There were 2 children in that ordinary house, attending their mundane schools. They were raised to one major belief, that education was the key that could open doors. The boy learned it well. He headed south for university, and never truly returned north, living the life of a commuter belt professional. And the girl? She learned it too, but a few times she returned. For a year, to work in the hospital she remembered so well from childhood, spending the first day in a room named for the consultant without whom she might never have lived long enough to become a doctor. For a major celebration, when the fireworks turned night to brilliant day, and the town became a city. And one last time of late, without even stepping into the city, as one of the tiny cogs in the great wheel that will help what was once a grim polytechnic, and is now a reputable university, gain the advantages and prestige of opening a medical school.
It is good to have a chance to repay a debt.
I am a Cestrian which means I was born in Chester. I have lived here all my life and love it. It's just the right size ! When I go away on holiday it's a pleasure and a thrill to come back. I love the tudor buildings, the River Dee, the Cathedral , the park and all things ancient and modern. I feel proud when I show visitors around but at the same time angry when I think of all the beautiful buildings, like the old market that were pulled down in the 60's. I could go on extolling it's virtues but will close with an invitation for visitors to walk the ' Great Wall of Chester'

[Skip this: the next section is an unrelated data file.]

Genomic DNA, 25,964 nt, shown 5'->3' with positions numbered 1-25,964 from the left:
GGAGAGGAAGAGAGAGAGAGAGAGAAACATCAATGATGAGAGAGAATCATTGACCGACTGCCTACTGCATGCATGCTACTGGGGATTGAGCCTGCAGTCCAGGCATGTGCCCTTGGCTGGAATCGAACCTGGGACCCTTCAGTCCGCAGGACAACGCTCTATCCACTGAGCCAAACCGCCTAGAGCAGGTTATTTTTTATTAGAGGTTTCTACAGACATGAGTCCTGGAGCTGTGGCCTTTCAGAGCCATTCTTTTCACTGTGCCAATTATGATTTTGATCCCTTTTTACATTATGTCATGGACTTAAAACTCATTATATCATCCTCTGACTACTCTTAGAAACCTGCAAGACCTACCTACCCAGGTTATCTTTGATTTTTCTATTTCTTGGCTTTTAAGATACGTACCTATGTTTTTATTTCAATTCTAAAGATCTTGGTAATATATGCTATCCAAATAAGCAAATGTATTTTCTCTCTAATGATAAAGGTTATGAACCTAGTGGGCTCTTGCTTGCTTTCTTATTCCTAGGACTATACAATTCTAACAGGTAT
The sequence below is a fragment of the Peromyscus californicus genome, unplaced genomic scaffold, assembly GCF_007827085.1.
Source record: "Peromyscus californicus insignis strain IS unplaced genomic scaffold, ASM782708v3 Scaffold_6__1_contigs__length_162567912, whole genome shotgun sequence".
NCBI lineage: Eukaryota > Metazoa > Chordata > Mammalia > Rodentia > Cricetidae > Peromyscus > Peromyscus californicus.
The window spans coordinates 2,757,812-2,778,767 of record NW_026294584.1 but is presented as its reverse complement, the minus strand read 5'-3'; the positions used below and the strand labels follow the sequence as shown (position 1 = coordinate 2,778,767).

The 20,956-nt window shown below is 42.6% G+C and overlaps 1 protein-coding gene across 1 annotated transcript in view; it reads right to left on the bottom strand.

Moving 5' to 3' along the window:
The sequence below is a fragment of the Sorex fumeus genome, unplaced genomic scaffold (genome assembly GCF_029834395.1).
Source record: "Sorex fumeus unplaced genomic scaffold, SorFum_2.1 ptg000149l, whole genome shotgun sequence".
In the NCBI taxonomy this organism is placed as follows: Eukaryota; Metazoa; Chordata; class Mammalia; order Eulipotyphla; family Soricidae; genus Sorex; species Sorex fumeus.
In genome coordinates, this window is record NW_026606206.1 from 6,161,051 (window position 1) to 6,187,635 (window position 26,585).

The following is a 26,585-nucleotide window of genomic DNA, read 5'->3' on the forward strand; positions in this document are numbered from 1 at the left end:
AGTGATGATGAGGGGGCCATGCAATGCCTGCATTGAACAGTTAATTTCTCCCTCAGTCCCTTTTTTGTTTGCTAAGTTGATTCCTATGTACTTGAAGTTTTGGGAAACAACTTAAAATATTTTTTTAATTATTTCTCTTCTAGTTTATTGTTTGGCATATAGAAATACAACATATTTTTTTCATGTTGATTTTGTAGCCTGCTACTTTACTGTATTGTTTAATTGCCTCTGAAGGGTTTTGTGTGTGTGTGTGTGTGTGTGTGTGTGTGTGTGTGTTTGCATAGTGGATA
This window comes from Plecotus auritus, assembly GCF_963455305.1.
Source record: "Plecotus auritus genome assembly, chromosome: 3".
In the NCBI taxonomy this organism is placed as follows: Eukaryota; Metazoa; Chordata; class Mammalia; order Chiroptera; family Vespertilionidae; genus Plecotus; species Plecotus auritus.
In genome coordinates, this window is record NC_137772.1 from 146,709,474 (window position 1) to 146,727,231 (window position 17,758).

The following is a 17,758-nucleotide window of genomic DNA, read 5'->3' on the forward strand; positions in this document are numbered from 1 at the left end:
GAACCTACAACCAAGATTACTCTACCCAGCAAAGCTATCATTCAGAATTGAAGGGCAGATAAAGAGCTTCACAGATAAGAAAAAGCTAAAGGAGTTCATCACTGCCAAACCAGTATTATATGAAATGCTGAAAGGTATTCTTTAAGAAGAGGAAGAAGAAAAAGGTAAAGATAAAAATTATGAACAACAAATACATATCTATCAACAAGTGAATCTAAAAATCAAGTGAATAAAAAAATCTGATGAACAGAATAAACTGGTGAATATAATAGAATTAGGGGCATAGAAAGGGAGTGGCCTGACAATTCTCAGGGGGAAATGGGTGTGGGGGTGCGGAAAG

I grew up in a tiny fishing village along the Firth of Forth, about 15 miles east of Edinburgh. Absolutely nothing changes there and going back is depressing. Most of the people I went to school with married and have children with people that were at our school and have now bought houses in the village. The community centre is managed by my old neighbour, the neighbour on the other side owns the pharmacy, the window cleaner lives at the end of my mum's street and his wife runs the newsagent, the Co-op is managed by my friend's mum (my friend still works there, has since she was 16), another friend's parents own the chippy and the baker lives three doors up from my parents. It's suffocating. I never fitted in there and going back each Christmas, seeing the same faces working in the Co-op and pulling pints in the local makes me desperate to turn and run.
I grew in a very famous University town. That instiution has always dominated the place, making it to my mind the best little city in the world.
Due to its size and relative importance it was not unusual to meet famous people walking in the street or imbibing the atmosphere at one of the many pubs.
I had a very enjoyable childhood playing in the street with my friends and jumping garden gates and walls to 'scrump' apples from neighbouring gardens.
I still have ffriends and relatives there and so go back fairly often.
The city has changed and is changing. We have lived in other places since leaving, but feel that the changes are for the best.
I still live in my hometown. Feeling especially proud of our local community today as it was also Stephen Sutton's hometown so there are lots of events on to celebrate his life and commemorate the first anniversary of his passing, including 'Turn Burntwood Yellow for Stephen,' there are yellow bows on front doors, trees, fences, yellow flowers, yellow shop window displays, yellow non-uniform days at the local schools.